Smooth Sumac

Smooth Sumac

Rhus glabra L.


Smooth sumac is a deciduous shrub-like tree from the cashew family (Anacardiaceae) ².  Typically, it ranges from 10 to 20 feet tall, but mostly under 14 feet.  It has short, crooked reddish trunks that tend to lean.  Stems of the first year’s growth are smooth and waxy, hence its common name, which distinguishes it from the hairy staghorn sumac.  Leaves are alternate and pinnately compound 16 – 24 inches long  with 13 to 31 leaflets 1,2. The leaflets are rounded at the base and come to a point at the tip and have sharp-toothed edges. Leaves are dark green on the top and pale on the bottom and become very colorful in the fall months ³. Compact pyramid-like clusters of flowers bloom in females during June and July.  Male and female flowers are on separate plants (dioecious) ².  Flowers develop  red drupes that are small round hairy fruits normally about ¼ in in diameter.  Fruits are normally found on mature plants that are 3 to 4 years old ².  Each drupe contains a single seed, seeds are hard, gray-brown, pointy and egg-shaped, about 100-700 drupes per cluster ². The drupe clusters persist throughout winter 1,2. 

Smooth Sumac in Anne Arundel Co., Maryland (7/16/2016).Leaves and fruits of smooth sumac.  @ W. Longbottom, 2016.  Maryland Biodiversity Project 8.


Smooth sumac  is widely throughout the US and some of Canada and Mexico ¹, but not in California ³.  Because they are extremely drought resistant, they will grow in dry waste areas, such as slopes where other species struggle ¹.  They are most commonly found in open fields and roadsides, fence rows, railroad rights-of-way, and burned areas, on sandy or gravelly soil and can tolerate slightly acidic soil ².  They are considered an early successional species as they are fast growing, shade intolerant, generally pest and disease-free ².  Smooth sumac is found throughout Maryland except three eastern counties 8.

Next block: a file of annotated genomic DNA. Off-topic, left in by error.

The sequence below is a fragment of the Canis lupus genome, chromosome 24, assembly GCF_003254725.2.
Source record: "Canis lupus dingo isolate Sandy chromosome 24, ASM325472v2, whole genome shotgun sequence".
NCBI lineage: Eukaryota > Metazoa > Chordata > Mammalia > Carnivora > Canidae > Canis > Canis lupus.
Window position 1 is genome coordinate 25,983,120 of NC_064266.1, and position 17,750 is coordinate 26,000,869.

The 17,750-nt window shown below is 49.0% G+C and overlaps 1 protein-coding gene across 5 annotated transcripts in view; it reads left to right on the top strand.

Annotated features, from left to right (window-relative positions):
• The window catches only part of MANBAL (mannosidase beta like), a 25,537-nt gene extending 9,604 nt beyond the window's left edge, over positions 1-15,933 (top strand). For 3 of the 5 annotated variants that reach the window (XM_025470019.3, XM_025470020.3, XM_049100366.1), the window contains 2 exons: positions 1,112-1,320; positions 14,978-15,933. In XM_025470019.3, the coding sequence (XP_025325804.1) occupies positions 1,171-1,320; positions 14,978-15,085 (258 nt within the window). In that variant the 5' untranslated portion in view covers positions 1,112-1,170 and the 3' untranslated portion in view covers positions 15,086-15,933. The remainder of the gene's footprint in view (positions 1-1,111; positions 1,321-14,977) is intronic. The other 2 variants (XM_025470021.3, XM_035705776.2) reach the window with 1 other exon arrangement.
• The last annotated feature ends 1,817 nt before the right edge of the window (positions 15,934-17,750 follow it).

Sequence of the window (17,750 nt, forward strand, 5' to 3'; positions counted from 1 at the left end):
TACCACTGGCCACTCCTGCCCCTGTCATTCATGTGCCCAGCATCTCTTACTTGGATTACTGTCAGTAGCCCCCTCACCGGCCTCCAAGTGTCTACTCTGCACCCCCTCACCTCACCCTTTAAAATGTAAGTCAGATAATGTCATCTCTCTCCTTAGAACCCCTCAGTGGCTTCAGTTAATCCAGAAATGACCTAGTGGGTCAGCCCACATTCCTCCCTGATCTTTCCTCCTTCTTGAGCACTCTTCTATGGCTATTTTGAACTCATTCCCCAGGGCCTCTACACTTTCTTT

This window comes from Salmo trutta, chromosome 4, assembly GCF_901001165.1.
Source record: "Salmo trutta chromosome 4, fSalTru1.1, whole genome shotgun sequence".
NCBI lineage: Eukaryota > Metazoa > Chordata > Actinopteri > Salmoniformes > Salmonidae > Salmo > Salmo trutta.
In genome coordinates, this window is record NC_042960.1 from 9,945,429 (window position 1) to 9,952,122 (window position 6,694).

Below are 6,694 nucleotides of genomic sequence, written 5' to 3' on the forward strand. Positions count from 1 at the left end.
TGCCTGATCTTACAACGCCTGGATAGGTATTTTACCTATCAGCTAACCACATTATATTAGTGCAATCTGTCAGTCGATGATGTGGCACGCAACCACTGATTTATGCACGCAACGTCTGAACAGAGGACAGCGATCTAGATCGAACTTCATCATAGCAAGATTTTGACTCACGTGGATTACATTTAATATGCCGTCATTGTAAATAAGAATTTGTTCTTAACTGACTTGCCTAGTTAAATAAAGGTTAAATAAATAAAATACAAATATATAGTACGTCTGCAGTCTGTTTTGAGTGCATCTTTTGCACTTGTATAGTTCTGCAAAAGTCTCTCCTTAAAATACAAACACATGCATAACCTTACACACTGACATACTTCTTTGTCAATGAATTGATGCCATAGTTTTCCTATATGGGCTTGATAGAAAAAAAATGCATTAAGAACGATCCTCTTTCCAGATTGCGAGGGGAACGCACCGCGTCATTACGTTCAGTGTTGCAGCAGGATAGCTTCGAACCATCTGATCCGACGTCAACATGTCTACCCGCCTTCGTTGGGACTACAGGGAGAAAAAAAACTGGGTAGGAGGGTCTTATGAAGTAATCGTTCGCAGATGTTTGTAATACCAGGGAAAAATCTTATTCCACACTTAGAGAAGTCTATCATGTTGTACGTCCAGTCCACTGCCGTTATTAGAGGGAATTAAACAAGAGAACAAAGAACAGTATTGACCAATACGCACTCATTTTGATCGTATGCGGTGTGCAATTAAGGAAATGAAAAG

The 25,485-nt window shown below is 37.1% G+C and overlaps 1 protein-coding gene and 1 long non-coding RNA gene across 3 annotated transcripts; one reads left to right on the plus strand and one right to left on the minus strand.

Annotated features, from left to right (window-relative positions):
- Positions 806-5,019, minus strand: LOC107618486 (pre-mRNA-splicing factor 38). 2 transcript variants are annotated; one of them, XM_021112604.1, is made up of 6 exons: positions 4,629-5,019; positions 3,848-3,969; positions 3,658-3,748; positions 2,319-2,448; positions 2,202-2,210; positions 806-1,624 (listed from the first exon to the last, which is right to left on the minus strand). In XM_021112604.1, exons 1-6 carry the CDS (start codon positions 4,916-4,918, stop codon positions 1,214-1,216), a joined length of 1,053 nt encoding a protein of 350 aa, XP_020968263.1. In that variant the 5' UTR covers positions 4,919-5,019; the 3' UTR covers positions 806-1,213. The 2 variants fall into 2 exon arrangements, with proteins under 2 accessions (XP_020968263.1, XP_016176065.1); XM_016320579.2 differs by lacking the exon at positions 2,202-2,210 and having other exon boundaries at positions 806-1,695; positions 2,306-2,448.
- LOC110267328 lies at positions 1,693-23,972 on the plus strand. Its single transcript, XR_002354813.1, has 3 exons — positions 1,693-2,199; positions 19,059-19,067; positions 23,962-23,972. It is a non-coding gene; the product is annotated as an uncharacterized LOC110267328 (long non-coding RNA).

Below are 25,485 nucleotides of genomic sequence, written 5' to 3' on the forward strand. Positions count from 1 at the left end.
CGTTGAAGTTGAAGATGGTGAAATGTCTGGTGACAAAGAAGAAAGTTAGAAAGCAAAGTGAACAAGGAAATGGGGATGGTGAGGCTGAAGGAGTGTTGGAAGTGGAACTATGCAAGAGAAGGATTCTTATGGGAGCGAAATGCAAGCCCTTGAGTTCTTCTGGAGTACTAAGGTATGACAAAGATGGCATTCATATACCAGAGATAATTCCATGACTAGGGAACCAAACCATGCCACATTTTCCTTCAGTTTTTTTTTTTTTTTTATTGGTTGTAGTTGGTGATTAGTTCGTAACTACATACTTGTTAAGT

Native distribution of smooth sumac.  Virginia Tech Dendrology 7.

Wildlife importance  

Smooth sumac plants provide shade and coverage for other plants and animals. The Ring-necked pheasant, bobwhite quail, wild turkey, and about 300 species of songbirds include sumac fruit in their diet ².  It is most commonly used as emergency food during the winter because the drupes persist through the cold months for animals when other food is scarce ³.  The fruit is high in potassium and calcium, but low in energy and protein 4. It is a host for the Red-Banded Hairstreak butterfly and provides nectar for pollinators 6.  Smooth sumac is also a recommended plant for “living” snow fences as a habitat improvement effort and in drought heavy areas as landscaping ³.  


Plant tissue of the smooth sumac indicates the presence of antifungal and antibacterial compounds. We use the colonizing nature and the tendency of animals using it as an emergency source to hunters and conservationists use it to deplete game ranges ². The main uses of the plant come from native American culture as a remedy or food. Native Americans used the raw young sprouts, eaten as salad the sour fruit can be chewed to quench thirst or prepared as a drink similar to lemonade or a tea ³. Its boiled fruit is used as a remedy for painful menstruation and blood diarrhea (diuretic) and the roots and berries steeped to make wash for sores ¹.  They also used it to make yellow die and sometimes it is mixed with tobacco ¹.  Because of its  bright red fall foliage it is sometimes used as an ornamental planting ³.


There are no serious threats to this potentially invasive and widespread species 6. It is resistant to drought and recovers from fire 3,6.

Interesting facts  

  • Smooth sumac is the only tree or shrub-like species native to all 48 contiguous states¹ .
  • Bark and leaves can be used to tan leather because they are rich in tannin 5.
  • You can also boil the leaves to make black ink 5. 
  • The germination of sumac seeds is enhanced by their passage through the digestive system of rabbits, ring necked pheasants, and quail ². 
  • The germination process is also enhanced by fire affected areas 2,3. 


  1. Lady Bird Johnson Wildflower Center:  Rhus glaba
  2. USDA-NCRS Plant Fact Sheet:  Smooth sumac
  3. USDA-Forest Service Fire Effects Information System:  Rhus glabra
  4. Wild Foods 4 Wildlife: Smooth sumac
  5. Taste of the Wild:  Smooth Sumac
  6. North Carolina Extension:  Rhus glabra
  7. Virginia Tech Dendrology:  Smooth sumac
  8. Maryland Biodiversity Project:  Rhus glabra

Contributed by C.  d’Argent  

Towson University Glen Arboretum

Towson University